“Let’s check the video!” What makes video and photo evidence admissible at a criminal trial?

video and photo evidenceAt a trial there are three types of evidence which are admitted during the course of the proceeding:

  1. Testimonial evidence;
  2. Documentary evidence; and
  3. Demonstrative evidence.

The short article focuses on demonstrative evidence which includes photographs, diagrams, models, videotapes and DVDs. Prior to admitting any evidence, however, the judge must decide if the evidence is relevant and if it’s probative value outweighs its prejudicial value. In Pennsylvania, like many jurisdictions, evidence is relevant if it has “the tendency to make the existence of any fact that is of consequence more probable or less probable.” In other words, if it clears up an issue that’s important to the case. Even if evidence is relevant, however, a court may still exclude (inadmissible) if its probative value is outweighed by the danger of unfair prejudice, confusion, or is simply cumulative.

When it comes to evidence in a criminal trial another consideration is its reliability and the ability for either side (but usually the defense) to challenge it through cross examination. If the prosecution can’t present a witness, the court can rule that the evidence is inadmissible on several different grounds. When it comes to testimonial evidence, (a person’s statements) the hearsay rule of evidence requires that the witness who made the statement appear in court to testify to it unless the party attempting to introduce the testimony can argue that it falls within one of the exceptions of the hearsay rule. I have written previous articles on hearsay and encourage you to read them. There is also a chapter about it my book. Courts treat demonstrative evidence different as it isn’t testimonial in nature but rather depicts the occurrence of something. Video evidence usually doesn’t have sound but rather show images.

A court, however, won’t admit video or photograph evidence if a person can’t testify as to the images authenticity and as to what it depicts (is it a fair and accurate depiction?) With regards to the videos authenticity, the prosecution or the defense may be able to satisfy this requirement if it presents a witness who either shot the video, took the photograph, or was in charge of maintaining the equipment that recorded the image (custodian). With regards to testifying about what the video or photograph depicts, the prosecution or the defense will need to present a witness who can testify that they were present at the time the event occurred and that the image fairly and accurately depicts what occurred on the day in question. If the side (usually the prosecution) seeking to admit the video or photograph evidence can’t present a witness, it will need to give a reason to the court as to why the witness is unavailable and also show how the video accurately and fairly presents what it is attempting to prove or corroborate.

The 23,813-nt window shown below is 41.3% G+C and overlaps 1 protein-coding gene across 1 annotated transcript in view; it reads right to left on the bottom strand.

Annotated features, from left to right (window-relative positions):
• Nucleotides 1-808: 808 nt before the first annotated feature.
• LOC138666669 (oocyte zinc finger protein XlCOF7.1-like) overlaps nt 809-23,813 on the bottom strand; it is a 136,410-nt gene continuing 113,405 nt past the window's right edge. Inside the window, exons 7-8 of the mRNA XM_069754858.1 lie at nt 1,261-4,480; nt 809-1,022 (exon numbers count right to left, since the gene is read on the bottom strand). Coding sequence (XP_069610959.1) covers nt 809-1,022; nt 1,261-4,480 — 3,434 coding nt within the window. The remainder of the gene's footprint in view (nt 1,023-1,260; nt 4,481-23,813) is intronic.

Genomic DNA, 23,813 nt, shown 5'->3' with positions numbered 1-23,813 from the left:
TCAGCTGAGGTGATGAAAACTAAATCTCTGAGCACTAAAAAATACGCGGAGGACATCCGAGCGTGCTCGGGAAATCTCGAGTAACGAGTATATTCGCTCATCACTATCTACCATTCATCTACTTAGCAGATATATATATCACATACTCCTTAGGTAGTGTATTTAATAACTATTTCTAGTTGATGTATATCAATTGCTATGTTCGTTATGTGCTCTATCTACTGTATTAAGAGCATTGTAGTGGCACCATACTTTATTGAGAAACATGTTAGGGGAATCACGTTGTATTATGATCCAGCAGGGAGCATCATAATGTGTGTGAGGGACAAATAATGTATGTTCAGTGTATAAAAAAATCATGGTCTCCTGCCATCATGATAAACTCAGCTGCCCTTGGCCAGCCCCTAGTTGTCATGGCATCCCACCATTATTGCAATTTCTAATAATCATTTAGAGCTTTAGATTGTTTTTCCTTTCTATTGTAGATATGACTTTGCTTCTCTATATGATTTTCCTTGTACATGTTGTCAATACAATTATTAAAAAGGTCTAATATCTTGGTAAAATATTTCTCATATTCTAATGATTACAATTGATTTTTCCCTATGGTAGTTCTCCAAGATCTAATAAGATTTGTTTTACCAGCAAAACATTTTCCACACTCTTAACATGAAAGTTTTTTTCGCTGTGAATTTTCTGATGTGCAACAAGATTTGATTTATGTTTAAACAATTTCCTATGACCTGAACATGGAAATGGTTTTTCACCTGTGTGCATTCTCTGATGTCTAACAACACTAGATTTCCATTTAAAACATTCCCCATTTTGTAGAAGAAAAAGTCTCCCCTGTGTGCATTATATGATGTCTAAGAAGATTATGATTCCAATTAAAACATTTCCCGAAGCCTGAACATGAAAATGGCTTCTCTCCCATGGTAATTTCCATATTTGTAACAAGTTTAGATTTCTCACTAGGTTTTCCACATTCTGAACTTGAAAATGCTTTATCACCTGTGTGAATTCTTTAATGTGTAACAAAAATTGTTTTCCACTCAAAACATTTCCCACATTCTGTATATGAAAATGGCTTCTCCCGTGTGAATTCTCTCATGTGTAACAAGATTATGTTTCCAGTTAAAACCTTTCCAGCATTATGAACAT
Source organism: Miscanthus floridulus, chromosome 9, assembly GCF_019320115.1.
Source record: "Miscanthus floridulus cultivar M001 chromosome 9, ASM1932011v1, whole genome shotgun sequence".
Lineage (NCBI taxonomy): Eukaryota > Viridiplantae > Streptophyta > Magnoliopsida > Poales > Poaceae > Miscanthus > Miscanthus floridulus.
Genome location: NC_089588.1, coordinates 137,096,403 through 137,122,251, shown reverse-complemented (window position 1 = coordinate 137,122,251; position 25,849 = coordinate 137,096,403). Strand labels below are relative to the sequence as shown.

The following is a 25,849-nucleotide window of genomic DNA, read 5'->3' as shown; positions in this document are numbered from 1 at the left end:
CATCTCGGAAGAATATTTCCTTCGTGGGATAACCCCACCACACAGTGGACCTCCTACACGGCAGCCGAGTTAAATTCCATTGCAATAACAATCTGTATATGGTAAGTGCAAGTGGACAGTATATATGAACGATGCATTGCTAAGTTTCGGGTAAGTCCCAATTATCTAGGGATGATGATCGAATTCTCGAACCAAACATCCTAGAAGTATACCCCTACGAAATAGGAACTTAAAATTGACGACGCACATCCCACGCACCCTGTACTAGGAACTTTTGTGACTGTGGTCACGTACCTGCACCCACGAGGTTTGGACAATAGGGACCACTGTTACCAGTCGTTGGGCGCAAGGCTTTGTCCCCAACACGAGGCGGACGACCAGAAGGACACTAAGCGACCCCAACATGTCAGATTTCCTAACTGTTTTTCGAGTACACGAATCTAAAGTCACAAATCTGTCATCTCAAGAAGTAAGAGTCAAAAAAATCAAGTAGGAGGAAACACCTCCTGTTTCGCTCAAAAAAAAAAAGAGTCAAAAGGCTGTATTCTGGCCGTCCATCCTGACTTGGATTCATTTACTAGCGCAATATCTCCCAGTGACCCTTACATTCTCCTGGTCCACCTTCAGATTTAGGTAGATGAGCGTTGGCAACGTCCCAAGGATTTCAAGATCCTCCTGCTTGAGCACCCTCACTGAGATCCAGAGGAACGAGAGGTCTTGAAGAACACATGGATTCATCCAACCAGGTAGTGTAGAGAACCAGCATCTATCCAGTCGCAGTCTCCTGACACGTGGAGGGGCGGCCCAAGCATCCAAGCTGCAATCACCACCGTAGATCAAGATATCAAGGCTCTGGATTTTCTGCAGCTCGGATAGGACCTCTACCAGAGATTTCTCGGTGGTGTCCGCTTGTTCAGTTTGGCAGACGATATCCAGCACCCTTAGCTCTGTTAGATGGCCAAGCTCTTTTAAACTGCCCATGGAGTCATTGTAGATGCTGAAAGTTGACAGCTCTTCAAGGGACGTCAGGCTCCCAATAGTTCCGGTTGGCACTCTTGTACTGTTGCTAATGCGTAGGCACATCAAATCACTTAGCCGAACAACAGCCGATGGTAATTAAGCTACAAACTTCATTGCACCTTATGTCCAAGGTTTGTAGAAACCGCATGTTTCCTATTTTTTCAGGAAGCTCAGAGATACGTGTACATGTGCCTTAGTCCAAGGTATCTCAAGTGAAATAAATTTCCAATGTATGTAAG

Authenticating the video or photograph may not be an issue especially if it is an image which was shot using the device that is maintained (red light camera, street video camera) but there are situations where a party may have trouble finding a witness who can testify that the image fairly accurately depicts what occurred on the night in question. Courts may exclude demonstrative evidence if it is overly prejudicial and one of the main reasons why evidence is prejudicial is that it unfairly depicts what actually occurred (distance, lighting etc.) What the court is looking for is a person to basically narrate the video or testify that that photograph is actually showing what happened and maybe even explain issues with video or image.

Demonstrative evidence is critical to cases involving alleged drug transactions (PWID) along with cases involving illegal guns or firearms (VUFA). The prosecution in these cases can’t simply play a tape without first laying the proper foundation. If your criminal case involves videotapes or photograph, your criminal defense attorney must attack not only the relevancy of this demonstrative evidence but it’s prejudicial influence on your case. He may need to file pre-trial motions to attempt to exclude this evidence. This is a critical part of your criminal defense.

For more information on evidence I encourage you to read my book, Commonwealth vs. You, and for cases specifically involving DUI my other book, 5 Ways to Fight and Win Your Pennsylvania DUI Case.